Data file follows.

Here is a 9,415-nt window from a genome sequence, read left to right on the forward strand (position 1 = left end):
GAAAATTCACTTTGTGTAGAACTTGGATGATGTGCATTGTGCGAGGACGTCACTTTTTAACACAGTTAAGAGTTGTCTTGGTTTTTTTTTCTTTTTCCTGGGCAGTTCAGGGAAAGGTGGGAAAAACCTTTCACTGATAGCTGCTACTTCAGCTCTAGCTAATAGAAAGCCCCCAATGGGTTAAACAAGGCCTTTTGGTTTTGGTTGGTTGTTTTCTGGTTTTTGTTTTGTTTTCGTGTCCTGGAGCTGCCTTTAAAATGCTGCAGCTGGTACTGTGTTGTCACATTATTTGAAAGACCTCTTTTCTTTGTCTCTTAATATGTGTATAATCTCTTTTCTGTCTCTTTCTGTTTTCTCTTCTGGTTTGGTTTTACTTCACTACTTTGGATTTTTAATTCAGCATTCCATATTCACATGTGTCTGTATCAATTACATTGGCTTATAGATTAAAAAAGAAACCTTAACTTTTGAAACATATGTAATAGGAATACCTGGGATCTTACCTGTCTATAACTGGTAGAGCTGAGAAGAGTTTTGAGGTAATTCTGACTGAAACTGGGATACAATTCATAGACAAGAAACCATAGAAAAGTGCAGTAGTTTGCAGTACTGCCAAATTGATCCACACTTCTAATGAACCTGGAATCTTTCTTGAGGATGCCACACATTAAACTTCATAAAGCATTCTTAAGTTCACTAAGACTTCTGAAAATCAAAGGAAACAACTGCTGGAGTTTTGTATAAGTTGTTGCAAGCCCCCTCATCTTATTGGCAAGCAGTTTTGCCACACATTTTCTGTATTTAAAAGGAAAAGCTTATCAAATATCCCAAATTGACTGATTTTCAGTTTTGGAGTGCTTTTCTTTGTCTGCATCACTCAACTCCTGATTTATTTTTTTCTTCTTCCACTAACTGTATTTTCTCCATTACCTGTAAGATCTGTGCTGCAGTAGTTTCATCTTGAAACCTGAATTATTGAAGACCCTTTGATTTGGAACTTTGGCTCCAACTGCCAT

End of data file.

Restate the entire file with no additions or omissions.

Here is a 9,415-nt window from a genome sequence, read left to right on the forward strand (position 1 = left end):
GAAAATTCACTTTGTGTAGAACTTGGATGATGTGCATTGTGCGAGGACGTCACTTTTTAACACAGTTAAGAGTTGTCTTGGTTTTTTTTTCTTTTTCCTGGGCAGTTCAGGGAAAGGTGGGAAAAACCTTTCACTGATAGCTGCTACTTCAGCTCTAGCTAATAGAAAGCCCCCAATGGGTTAAACAAGGCCTTTTGGTTTTGGTTGGTTGTTTTCTGGTTTTTGTTTTGTTTTCGTGTCCTGGAGCTGCCTTTAAAATGCTGCAGCTGGTACTGTGTTGTCACATTATTTGAAAGACCTCTTTTCTTTGTCTCTTAATATGTGTATAATCTCTTTTCTGTCTCTTTCTGTTTTCTCTTCTGGTTTGGTTTTACTTCACTACTTTGGATTTTTAATTCAGCATTCCATATTCACATGTGTCTGTATCAATTACATTGGCTTATAGATTAAAAAAGAAACCTTAACTTTTGAAACATATGTAATAGGAATACCTGGGATCTTACCTGTCTATAACTGGTAGAGCTGAGAAGAGTTTTGAGGTAATTCTGACTGAAACTGGGATACAATTCATAGACAAGAAACCATAGAAAAGTGCAGTAGTTTGCAGTACTGCCAAATTGATCCACACTTCTAATGAACCTGGAATCTTTCTTGAGGATGCCACACATTAAACTTCATAAAGCATTCTTAAGTTCACTAAGACTTCTGAAAATCAAAGGAAACAACTGCTGGAGTTTTGTATAAGTTGTTGCAAGCCCCCTCATCTTATTGGCAAGCAGTTTTGCCACACATTTTCTGTATTTAAAAGGAAAAGCTTATCAAATATCCCAAATTGACTGATTTTCAGTTTTGGAGTGCTTTTCTTTGTCTGCATCACTCAACTCCTGATTTATTTTTTTCTTCTTCCACTAACTGTATTTTCTCCATTACCTGTAAGATCTGTGCTGCAGTAGTTTCATCTTGAAACCTGAATTATTGAAGACCCTTTGATTTGGAACTTTGGCTCCAACTGCCAT